ConocoPhillips plans to sell an additional $5 billion to $10 billion in non-core assets over the next two years, the proceeds to fund its share buyback and capital expenditure programs.
Chief Executive Jim Mulva told analysts the company plans to sell a total of $12 billion to $17 billion in assets in a three-year period, including at least $1 billion in refining and marketing properties this year. The dispositions include non-strategic assets in the North Sea and additional mature assets in the U.S. and Canada. The plan also includes a 15% stake in the Australia-Pacific liquefied natural gas project it agreed to sell last month to Sinopec.
Mulva told analysts that the additional asset sale target is expected to come on top of the $7 billion the company already sold in assets last year and excludes the $8.3 billion from the sale of its 20% stake in Russian oil giant Lukoil.
Conoco is in the midst of a restructuring plan started in 2010 to shore up its finances by selling assets. It initially didn't plan to sell refining properties until, aiming to avoid selling assets at deep discounts, but in October it said it would ramp up its sale of assets in 2011 amid a rebound in the industry.
The asset sales mark a shift from Conoco's debt-fueled acquisition spree when commodity prices were soaring. It also underscores the company's confidence that its "shrink-to-grow" strategy is yielding positive results among investors.
ConocoPhillips expects its oil-and-gas production to be between 1.6 million and 1.7 million barrels of oil equivalent per day in 2013, down from 1.75 million barrels of oil equivalent per day it produced last year due to the impact of the asset sale program. However it expects output to grow 2% to 3% per year in the long term, driven mainly by the startup of projects in Asia, the North Sea and the U.S.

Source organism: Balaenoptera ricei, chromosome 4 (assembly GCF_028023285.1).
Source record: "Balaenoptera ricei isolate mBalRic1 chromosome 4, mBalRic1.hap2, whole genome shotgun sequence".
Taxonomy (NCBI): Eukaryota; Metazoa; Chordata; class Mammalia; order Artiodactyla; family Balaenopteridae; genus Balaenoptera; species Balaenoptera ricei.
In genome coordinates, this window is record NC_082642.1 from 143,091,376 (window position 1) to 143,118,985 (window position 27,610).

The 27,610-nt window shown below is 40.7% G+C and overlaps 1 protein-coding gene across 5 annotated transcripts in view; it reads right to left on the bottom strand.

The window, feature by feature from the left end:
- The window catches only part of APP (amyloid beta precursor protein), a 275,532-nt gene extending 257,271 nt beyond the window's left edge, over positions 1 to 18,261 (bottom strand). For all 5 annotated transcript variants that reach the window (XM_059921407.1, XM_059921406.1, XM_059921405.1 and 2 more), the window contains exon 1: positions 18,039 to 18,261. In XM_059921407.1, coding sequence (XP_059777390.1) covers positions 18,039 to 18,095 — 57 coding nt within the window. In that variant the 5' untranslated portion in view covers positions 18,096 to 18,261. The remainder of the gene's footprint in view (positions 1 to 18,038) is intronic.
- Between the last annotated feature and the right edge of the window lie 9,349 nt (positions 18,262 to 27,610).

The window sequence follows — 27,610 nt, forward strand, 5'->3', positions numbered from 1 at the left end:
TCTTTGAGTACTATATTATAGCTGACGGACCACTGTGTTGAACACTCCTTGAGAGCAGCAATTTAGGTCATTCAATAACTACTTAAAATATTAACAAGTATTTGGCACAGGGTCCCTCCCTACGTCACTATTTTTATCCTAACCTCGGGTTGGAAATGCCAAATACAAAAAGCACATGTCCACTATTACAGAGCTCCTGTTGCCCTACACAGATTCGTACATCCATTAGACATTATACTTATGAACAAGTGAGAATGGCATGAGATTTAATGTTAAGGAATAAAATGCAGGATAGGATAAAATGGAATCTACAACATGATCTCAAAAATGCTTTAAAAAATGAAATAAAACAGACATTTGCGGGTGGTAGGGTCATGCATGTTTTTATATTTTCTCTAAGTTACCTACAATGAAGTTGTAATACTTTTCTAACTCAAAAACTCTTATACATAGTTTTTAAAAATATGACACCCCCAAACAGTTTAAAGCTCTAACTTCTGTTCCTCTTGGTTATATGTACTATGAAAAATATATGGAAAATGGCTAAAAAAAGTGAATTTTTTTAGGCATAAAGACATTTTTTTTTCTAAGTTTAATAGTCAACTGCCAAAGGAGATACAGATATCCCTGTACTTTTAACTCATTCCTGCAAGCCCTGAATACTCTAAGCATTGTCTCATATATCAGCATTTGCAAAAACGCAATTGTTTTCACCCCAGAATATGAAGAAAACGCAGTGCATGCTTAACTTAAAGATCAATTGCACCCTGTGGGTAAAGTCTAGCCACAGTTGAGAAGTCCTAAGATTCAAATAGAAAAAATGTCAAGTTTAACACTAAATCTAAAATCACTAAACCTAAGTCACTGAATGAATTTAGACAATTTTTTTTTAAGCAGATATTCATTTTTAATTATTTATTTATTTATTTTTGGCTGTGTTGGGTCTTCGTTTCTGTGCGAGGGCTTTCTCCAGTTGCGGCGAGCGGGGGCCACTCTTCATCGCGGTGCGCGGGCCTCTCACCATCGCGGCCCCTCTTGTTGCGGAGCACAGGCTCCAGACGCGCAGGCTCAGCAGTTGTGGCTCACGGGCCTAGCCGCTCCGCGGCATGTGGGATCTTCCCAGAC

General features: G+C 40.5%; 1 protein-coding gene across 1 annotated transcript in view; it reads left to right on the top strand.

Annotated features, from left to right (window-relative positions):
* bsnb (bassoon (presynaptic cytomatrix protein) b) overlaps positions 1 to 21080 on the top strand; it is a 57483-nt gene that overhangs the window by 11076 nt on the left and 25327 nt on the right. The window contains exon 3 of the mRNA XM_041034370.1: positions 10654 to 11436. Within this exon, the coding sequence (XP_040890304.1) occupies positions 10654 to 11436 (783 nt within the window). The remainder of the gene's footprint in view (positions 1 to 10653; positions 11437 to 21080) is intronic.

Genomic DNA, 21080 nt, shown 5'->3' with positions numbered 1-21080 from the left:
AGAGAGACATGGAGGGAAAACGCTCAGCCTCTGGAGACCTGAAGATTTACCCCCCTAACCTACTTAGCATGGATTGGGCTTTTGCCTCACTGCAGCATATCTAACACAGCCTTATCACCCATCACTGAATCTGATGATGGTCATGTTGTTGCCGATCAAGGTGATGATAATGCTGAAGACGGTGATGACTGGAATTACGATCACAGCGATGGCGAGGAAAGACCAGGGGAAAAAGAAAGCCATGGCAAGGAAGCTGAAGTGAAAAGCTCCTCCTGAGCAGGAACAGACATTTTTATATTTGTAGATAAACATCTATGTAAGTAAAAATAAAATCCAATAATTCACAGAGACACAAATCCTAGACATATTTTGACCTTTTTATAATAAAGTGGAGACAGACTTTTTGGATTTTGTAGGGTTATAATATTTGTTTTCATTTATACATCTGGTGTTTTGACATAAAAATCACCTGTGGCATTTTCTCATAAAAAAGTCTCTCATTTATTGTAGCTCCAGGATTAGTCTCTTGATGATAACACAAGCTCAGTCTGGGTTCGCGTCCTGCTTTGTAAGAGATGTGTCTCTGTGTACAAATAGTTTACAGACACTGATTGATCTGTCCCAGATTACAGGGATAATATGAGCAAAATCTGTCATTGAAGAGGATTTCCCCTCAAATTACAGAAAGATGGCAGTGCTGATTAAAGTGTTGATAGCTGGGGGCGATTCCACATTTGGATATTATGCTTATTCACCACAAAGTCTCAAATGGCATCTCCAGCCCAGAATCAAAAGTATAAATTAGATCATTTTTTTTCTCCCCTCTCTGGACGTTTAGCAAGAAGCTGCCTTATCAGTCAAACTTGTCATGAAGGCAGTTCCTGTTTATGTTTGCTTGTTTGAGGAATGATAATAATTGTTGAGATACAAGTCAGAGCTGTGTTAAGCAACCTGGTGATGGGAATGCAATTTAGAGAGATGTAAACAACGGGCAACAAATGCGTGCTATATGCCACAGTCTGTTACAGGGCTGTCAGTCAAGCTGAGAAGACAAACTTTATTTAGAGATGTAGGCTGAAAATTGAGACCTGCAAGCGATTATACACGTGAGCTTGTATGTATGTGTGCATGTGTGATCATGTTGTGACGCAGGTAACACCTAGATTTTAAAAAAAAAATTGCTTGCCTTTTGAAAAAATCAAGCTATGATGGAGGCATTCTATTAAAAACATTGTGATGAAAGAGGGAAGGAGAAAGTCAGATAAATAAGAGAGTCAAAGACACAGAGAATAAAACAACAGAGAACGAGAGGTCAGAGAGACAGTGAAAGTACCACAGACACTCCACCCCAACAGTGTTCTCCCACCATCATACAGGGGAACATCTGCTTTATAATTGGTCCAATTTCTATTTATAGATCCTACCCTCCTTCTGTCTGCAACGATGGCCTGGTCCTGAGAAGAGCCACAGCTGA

The company expects to use proceeds from the asset sales announced Wednesday to fund a $10 billion share repurchase program it had previously unveiled, and for capital investment. In a slide presentation, the company said it expects share buybacks to total $11 billion through 2012.
Conoco plans $13.5 billion of capital spending this year, with the vast majority targeted for exploration and development. It said it plans to invest $14 billion to $15 billion per year from 2012 to 2015.
Conoco said it plans to invest 50% more this year in projects in North America mainly aimed at increasing drilling activity in oil-rich shale areas such as the Eagle Ford in Texas and the Bakken Shale in North Dakota.
Conoco will not make any large-scale acquisitions,it will expand its presence in some areas such as the deepwater of the Gulf of Mexico through small scale deals.
The company said it plans to invest $1.4 billion in the APLNG project, which will be sanctioned by mid-year and have its first liquid natural gas delivery in 2015. Conoco is also planning to ramp up exploratory drilling in the Caspian Sea, with a new well planned for its Kazakhstan N Block offshore for late this year or early 2012. The company is also negotiating a production sharing agreement for Block 19 in Turkmenistan.